Saudi Arabia’s foreign holdings are 16 percent down on the same month in 2015 and are at their lowest level since February 2012. The holdings peaked in August 2014 at $737 billion falling with oil prices.
The assets are likely to consist of US dollars, securities like US Treasury bonds and deposits with banks abroad. The deposits reduced by $8 billion to $125 billion in July, but holdings in foreign securities grew by $2 billion to $371 billion after 10 straight months of contraction.
In an attempt to corner the global market and oust high-cost oil producers like US shale, Saudi-dominated OPEC introduced predatory prices for its oil, pushing crude from $114 a barrel in the summer of 2014 to the current $50.
Last year, the Saudi budget deficit hit an historic high of $98 billion. Riyadh expects this figure to drop to $87 billion. To cover some part of the deficit, the government has been borrowing domestically and abroad.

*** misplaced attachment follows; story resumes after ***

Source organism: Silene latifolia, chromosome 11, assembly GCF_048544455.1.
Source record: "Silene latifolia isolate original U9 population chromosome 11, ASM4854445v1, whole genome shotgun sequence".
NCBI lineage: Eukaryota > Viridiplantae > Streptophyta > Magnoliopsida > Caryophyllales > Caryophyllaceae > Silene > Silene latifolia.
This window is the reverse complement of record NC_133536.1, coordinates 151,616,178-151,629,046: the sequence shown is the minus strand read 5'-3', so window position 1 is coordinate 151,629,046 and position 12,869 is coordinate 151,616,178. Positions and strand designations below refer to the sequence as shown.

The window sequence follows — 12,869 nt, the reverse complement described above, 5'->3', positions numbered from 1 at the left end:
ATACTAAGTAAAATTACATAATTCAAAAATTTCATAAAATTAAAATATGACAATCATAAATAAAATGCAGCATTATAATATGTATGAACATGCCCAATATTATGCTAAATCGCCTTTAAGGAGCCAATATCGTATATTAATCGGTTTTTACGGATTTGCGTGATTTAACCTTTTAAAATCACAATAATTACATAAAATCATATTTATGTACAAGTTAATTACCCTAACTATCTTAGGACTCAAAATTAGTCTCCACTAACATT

Despite this, the Kingdom has no plans to cap production, pumping a record 10.67 million barrels of oil per day in July.
Saudi Arabia also expects to issue its first international bonds in October to raise at least $10 billion. Citigroup, HSBC and JPMorgan Chase were hired as global coordinators for the sale, according to Bloomberg.